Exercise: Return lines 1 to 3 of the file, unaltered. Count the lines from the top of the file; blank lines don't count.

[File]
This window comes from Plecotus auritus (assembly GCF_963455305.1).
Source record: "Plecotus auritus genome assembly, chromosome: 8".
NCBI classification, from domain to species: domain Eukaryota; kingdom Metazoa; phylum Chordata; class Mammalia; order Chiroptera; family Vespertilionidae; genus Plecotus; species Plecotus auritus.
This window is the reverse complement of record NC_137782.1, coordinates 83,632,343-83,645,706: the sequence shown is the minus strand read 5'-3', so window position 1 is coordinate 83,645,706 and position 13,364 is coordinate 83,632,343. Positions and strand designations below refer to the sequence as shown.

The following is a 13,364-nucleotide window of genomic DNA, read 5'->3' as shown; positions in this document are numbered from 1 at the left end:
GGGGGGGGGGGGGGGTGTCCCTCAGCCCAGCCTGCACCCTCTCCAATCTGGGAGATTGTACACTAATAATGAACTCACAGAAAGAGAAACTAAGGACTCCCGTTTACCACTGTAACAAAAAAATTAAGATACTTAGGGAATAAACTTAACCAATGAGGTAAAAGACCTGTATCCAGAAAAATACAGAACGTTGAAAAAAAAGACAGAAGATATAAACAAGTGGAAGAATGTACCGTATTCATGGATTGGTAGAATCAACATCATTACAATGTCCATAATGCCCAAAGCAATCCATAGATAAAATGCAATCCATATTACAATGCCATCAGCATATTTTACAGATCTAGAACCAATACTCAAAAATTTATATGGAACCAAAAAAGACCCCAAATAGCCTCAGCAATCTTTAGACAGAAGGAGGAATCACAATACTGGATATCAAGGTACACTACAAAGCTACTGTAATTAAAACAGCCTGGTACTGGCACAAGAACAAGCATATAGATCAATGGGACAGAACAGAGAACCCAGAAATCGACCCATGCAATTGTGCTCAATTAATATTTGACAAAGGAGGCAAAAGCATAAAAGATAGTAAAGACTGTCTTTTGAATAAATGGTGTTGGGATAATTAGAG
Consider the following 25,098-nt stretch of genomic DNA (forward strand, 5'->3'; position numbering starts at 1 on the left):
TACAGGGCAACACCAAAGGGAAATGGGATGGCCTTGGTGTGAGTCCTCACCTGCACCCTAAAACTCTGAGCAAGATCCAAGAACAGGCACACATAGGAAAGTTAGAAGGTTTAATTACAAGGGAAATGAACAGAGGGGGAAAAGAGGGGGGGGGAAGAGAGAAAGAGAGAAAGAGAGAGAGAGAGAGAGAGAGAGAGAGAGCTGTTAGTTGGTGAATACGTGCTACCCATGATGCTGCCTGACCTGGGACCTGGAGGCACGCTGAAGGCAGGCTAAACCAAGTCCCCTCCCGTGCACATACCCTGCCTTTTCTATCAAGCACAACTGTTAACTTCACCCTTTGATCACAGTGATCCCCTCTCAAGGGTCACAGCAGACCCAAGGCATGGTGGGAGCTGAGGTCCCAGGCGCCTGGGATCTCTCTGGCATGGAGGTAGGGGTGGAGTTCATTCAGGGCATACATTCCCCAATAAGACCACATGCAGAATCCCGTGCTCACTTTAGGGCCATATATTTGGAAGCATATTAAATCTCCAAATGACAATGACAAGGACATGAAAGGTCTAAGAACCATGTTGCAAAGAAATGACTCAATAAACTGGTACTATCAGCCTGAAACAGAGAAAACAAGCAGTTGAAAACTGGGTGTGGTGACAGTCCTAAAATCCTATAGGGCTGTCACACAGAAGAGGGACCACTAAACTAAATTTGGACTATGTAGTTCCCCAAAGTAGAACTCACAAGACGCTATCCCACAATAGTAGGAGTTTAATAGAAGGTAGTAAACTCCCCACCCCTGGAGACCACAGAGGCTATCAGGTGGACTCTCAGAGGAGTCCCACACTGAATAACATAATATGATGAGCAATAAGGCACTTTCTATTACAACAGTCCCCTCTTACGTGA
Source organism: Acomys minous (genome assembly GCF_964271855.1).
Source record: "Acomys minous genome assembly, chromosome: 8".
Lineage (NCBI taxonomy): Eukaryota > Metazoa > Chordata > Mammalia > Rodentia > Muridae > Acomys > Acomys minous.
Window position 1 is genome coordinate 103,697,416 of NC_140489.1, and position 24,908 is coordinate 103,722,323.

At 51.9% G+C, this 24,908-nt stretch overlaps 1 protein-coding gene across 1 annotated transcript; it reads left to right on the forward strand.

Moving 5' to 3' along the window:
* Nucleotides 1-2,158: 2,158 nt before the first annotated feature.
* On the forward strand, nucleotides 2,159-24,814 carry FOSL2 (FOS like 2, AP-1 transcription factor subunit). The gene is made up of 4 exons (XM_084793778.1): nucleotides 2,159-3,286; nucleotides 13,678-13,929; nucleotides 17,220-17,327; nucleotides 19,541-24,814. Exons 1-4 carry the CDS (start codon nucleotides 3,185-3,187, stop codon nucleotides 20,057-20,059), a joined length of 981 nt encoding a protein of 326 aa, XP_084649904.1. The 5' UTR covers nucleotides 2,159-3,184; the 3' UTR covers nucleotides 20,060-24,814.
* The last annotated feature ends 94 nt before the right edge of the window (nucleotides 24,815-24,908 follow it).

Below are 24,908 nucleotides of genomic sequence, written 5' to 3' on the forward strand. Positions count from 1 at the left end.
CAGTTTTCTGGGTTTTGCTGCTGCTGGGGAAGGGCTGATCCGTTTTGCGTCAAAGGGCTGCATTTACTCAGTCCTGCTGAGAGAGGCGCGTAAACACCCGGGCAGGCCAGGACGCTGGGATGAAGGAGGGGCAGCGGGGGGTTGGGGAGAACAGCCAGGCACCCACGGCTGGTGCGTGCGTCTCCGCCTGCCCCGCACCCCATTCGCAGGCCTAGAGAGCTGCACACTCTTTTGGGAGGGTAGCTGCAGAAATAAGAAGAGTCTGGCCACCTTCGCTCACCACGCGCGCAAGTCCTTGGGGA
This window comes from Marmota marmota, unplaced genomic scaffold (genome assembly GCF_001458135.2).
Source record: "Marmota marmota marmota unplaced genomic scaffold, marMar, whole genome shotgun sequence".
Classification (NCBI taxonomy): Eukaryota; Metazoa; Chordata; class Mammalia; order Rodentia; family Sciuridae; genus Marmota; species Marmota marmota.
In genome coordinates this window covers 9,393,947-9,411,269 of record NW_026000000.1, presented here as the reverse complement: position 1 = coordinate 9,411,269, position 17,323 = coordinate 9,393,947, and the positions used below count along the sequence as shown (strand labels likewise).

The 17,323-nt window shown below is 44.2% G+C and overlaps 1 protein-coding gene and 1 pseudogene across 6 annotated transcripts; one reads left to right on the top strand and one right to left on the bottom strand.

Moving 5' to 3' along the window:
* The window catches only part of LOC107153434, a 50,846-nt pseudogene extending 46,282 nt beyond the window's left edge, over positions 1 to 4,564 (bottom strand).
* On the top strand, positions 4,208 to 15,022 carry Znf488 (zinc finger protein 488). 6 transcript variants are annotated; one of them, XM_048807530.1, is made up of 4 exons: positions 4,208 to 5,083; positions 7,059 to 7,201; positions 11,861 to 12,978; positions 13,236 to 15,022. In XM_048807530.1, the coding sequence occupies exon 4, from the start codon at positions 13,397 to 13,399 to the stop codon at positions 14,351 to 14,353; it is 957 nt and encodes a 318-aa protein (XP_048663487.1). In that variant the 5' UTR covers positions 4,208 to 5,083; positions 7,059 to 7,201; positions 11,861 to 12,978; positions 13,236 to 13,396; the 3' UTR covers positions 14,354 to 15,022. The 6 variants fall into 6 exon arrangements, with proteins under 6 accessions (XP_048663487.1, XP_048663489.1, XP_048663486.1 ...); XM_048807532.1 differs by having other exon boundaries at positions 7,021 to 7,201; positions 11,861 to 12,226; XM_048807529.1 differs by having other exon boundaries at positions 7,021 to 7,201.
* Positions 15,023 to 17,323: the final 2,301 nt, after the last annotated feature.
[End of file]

This window comes from Plecotus auritus (assembly GCF_963455305.1).
Source record: "Plecotus auritus genome assembly, chromosome: 8".
NCBI classification, from domain to species: domain Eukaryota; kingdom Metazoa; phylum Chordata; class Mammalia; order Chiroptera; family Vespertilionidae; genus Plecotus; species Plecotus auritus.